"Because the history of computing has taught us is that data will not be contained. Data breaks free. It expands to new media, crashes through barriers; painfully, maybe even dangerously. But, uh, there it is… Data finds a way." - Jeff Goldblum as Jeff Goldblum (Jurassic Gift Shop)
When we last left our favorite removable storage device, OEMs had begun adopting Google’s policy for restricting write access to SD cards. Given the nature of the Android community, it was probably safe to assume the story wouldn’t simply end with some people rooting to re-enable classic file system access and the rest passively accepting that the SD slot was just for decoration. Read More
Last month we posted an article examining some very significant changes to the way SD cards could be accessed and how Google's partner OEMs had begun enforcing these restrictions with Android 4.4. There can be no doubt, a lot of people were displeased to see their expandable storage crippled. While some have vowed to never update to KitKat, and others have turned to custom ROMs that don't enforce the same rules, there are still many people that still want to have the best of both worlds. Thanks to SDFix by developer Tod Liebeck, it's possible to restore the SD card to its former glory on a rooted stock ROM in just a few seconds. Read More
In recent years, Google hasn’t exactly been known as particularly hospitable toward SD cards with regard to its Android operating system. This theme is most often associated with the Nexus line of devices - the Nexus One was the only such handset to ever offer expandable storage. But despite arguments from Dan Morrill and Matias Duarte suggesting this stance is about keeping the Android interface simple and file picker-free, people still want more space. Google is apparently firming up its position on expandable storage even further, though, and in a way that limits flexibility and changes how we can use it. Read More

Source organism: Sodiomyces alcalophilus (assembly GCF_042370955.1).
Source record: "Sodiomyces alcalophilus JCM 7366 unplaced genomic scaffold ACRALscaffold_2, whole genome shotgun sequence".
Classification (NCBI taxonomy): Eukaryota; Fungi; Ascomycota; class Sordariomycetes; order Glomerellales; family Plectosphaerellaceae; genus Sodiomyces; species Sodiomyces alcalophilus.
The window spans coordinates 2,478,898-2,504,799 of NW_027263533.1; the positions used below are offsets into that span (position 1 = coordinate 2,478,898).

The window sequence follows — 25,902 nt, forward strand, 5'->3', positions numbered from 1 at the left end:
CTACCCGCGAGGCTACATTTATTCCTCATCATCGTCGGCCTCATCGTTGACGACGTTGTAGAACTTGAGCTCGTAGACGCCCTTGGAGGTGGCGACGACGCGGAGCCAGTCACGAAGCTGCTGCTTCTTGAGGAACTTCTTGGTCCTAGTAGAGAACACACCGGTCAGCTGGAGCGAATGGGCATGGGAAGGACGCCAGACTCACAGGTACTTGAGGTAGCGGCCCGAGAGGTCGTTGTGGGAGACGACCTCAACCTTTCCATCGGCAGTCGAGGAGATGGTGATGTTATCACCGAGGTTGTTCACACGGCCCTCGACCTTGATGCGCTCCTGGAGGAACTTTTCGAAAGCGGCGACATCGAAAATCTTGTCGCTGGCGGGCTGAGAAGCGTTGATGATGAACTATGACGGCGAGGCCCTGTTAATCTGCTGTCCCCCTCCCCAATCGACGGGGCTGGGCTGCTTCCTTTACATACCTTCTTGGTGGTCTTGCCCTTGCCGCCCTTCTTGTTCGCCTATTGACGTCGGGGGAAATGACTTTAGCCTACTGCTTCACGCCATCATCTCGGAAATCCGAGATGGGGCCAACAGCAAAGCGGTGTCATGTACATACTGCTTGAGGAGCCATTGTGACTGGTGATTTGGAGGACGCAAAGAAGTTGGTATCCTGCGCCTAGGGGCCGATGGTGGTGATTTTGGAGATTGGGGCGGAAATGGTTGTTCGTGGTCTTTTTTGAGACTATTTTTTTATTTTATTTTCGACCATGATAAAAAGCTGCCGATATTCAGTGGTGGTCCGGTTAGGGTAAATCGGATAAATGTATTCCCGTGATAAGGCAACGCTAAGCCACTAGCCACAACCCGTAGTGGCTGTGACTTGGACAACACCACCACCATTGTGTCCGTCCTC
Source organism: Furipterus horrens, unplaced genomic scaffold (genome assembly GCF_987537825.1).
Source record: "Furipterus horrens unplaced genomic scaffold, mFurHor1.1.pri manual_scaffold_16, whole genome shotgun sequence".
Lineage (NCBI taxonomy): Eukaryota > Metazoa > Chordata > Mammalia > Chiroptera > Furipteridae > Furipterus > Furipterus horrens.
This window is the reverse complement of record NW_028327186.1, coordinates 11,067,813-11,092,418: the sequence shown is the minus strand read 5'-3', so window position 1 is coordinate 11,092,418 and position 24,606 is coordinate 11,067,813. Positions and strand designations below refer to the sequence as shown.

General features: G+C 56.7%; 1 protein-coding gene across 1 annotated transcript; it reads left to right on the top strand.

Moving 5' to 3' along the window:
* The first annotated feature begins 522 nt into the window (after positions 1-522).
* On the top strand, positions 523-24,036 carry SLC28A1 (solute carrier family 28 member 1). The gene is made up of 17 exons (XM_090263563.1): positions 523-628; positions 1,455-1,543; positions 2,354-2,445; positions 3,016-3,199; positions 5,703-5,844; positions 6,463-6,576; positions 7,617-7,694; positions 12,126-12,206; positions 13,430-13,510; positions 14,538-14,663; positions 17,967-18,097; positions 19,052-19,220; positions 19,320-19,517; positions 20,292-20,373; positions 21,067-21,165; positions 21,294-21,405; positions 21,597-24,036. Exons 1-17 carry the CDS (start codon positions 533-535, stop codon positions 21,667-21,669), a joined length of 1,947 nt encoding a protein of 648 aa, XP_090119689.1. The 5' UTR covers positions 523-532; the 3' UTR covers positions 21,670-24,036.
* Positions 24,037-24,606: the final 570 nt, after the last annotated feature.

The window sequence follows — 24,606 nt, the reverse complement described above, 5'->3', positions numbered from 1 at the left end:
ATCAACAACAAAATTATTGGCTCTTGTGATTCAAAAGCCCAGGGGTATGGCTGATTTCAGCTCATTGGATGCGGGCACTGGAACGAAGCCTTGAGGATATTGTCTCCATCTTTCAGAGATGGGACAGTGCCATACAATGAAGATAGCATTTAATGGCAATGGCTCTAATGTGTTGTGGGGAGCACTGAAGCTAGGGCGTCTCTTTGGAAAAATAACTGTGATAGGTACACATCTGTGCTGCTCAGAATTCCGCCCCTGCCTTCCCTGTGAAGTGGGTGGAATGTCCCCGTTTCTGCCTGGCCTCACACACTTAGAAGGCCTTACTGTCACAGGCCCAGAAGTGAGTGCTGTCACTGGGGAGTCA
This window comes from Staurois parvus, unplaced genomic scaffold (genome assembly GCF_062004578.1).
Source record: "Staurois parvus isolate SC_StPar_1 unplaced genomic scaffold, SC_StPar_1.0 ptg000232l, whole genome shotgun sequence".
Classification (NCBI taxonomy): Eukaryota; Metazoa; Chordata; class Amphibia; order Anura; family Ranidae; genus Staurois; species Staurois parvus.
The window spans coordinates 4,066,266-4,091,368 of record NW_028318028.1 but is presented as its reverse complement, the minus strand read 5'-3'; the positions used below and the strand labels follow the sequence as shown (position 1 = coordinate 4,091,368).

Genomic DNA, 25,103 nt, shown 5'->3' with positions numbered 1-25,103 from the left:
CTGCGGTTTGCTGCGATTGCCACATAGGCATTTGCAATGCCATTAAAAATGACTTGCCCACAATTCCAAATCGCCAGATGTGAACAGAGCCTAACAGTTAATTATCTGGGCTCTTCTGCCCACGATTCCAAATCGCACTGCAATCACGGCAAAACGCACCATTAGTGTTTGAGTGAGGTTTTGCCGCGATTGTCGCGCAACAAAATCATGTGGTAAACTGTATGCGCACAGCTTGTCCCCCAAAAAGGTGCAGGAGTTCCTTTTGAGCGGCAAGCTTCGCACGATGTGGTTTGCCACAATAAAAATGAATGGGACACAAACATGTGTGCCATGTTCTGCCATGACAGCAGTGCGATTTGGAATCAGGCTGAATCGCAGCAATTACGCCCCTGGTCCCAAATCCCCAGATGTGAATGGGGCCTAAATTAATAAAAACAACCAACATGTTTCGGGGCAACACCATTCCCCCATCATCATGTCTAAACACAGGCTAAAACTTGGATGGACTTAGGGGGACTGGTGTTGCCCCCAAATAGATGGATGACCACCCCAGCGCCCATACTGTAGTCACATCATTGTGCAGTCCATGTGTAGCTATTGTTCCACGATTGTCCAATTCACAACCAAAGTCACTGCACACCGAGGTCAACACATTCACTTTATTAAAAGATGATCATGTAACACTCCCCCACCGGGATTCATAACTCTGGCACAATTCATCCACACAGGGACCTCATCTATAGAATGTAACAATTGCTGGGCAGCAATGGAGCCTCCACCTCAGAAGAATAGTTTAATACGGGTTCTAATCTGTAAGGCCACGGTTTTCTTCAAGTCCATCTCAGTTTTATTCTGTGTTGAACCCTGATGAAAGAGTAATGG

We've heard more than a few laments from HTC fans about the lack of an expandable storage option for the flagship HTC One. If you still want a One with a MicroSD card slot (and you happen to live in the United Kingdom), HTC is about to make your dreams come true. The HTC One model 802w, with a removable back panel revealing dual SIM slots and a MicroSD card slot, is now being offered as a pre-order.
This is very likely a localized version of a similar Chinese variant of the One, offered for a market where dual SIM card slots are in much higher demand. Read More
Expandable storage seems to be dying off in Android. The Read More
excuses reasons are varied, but the writing seems to be on the wall. Of course, each time a new flagship rolls off the line sans microSD slot, fans cry out in frustration. SanDisk is taking on the challenge of making an accessory meant to bring expandable storage to any device. The result is called SanDisk Connect, a pair of portable drives with Wi-Fi that your phone or tablet can connect to for file storage or content streaming. To keep you connected to the internet, they can also connect to a wireless access point at the same time.